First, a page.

Tribute to Siddha Weber, colleague and friend has joined the ancestors but not before leaving an imprint. Last summer he was determined to refurbish his murals that face off on King Drive/40th a gateway to the Bronzeville Art District.
Earth Is Not Our Home, which has stood on 4oth and Dr. Martin Luther King Drive in Chicago's historic Bronzeville community for nearly 30 years, we chat with the legendary Dr. Siddha Webber.
Siddha Webber: I’ve painted about 57 murals. I started out painting to create change. In 1968 we were painting in The Alley, that’s when the gangs are at their highest murder rate and they’d been highly proliferated those summers, maybe two or three preceding and after. We were painting somewhat in fear, because there was so much shooting. And I took on the initiative that through art we could create a change in the environment. The summer before, in 1967, I participated in the Wall of Respect as a poet with the band that I played with at 76th and Cottage Grove.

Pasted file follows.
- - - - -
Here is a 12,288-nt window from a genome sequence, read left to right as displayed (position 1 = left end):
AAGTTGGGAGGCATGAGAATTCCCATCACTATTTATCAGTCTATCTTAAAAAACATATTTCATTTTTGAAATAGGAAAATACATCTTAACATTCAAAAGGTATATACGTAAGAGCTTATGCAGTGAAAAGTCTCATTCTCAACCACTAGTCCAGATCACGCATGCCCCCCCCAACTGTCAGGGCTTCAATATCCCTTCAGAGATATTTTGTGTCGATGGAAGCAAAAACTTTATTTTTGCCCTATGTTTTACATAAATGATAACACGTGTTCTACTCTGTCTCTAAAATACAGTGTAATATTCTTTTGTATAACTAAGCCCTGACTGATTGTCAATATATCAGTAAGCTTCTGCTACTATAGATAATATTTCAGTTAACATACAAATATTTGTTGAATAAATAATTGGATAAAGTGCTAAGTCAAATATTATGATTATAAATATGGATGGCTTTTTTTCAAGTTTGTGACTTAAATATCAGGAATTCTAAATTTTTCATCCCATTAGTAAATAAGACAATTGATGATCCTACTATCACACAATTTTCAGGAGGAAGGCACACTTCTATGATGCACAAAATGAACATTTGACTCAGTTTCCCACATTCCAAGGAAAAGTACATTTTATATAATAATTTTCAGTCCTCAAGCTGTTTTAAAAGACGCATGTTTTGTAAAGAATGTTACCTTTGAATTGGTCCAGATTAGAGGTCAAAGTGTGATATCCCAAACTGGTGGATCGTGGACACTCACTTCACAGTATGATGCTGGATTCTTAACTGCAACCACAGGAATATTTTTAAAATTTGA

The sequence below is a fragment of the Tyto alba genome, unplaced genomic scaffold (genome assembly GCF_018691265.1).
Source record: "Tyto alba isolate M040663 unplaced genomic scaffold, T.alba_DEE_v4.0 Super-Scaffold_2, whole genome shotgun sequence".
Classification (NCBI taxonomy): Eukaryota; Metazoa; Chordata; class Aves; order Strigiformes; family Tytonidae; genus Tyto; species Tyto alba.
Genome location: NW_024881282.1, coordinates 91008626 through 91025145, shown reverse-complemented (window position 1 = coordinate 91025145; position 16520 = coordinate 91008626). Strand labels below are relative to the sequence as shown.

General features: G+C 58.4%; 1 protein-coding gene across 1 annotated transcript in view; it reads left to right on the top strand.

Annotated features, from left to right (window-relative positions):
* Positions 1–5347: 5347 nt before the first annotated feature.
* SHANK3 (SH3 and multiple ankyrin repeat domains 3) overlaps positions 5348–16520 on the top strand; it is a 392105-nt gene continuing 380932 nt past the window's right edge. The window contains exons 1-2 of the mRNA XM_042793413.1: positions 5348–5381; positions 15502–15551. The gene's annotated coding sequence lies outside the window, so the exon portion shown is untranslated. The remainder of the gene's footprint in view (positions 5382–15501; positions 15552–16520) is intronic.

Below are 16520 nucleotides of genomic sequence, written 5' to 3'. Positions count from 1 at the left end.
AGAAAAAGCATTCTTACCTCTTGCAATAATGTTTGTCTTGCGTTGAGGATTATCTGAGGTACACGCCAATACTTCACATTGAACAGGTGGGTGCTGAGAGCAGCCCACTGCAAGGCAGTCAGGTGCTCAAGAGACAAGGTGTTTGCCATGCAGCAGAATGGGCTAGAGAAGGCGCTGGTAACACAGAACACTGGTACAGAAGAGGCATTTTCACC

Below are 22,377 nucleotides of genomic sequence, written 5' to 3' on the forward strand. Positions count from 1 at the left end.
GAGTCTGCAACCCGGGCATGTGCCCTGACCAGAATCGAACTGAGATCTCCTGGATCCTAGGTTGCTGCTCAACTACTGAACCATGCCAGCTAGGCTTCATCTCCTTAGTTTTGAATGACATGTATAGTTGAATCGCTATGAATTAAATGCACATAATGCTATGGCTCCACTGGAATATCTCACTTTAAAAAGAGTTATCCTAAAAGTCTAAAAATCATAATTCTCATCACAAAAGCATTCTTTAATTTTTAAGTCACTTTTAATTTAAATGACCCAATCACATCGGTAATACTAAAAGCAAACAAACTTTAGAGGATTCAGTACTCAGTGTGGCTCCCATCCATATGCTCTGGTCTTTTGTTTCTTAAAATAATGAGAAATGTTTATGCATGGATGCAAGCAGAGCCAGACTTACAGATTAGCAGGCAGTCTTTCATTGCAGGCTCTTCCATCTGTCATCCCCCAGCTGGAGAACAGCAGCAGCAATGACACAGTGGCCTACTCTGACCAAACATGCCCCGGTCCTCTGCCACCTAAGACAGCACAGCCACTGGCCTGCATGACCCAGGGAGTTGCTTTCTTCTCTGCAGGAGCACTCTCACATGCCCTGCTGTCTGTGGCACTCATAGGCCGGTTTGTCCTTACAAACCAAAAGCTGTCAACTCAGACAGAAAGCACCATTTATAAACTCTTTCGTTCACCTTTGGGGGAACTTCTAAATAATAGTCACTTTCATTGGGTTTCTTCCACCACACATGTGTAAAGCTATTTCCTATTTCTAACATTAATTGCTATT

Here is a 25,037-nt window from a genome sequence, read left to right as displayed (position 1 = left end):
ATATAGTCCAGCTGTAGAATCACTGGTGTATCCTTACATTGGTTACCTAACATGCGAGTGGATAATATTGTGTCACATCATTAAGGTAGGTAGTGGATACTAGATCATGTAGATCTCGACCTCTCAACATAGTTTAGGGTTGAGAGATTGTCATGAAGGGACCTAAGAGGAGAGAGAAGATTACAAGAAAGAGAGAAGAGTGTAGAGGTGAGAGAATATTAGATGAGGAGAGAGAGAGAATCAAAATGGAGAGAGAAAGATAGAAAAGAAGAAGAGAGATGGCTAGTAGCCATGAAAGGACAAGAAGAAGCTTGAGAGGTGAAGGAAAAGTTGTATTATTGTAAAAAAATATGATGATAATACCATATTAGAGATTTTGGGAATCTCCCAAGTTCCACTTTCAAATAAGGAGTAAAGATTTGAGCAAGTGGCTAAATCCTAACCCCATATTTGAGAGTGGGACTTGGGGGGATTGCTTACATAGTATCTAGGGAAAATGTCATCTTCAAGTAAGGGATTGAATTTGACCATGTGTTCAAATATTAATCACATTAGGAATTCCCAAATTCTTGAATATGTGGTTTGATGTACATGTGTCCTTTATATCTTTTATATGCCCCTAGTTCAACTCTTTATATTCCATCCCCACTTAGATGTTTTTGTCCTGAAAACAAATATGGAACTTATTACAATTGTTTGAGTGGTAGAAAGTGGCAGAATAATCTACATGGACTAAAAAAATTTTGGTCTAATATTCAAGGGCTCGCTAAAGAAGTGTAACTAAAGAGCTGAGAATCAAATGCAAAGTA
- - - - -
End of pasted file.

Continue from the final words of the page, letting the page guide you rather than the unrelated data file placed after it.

Excerpts from The DAVID Creative 2013
mentioned being alone. You mentioned...disappointment with the lack of engagement from the black community. What keeps you going in the midst of that disappointment? What keeps you working, despite the lack of engagement from your own?(pause) What keeps me going is knowing that I may look, occasionally, physically alone. Physically alone. Personally, body-wise alone. But what keeps me going is the Spirit of God. That I know. Because I know that, for me, art is a spiritual exchange (of) creativity with The Creator. That's what keeps me going. It's a spiritual exchange with God and The Creator. Also, now, art has always been a ministry with me. Art is ministry. Public art is public ministry.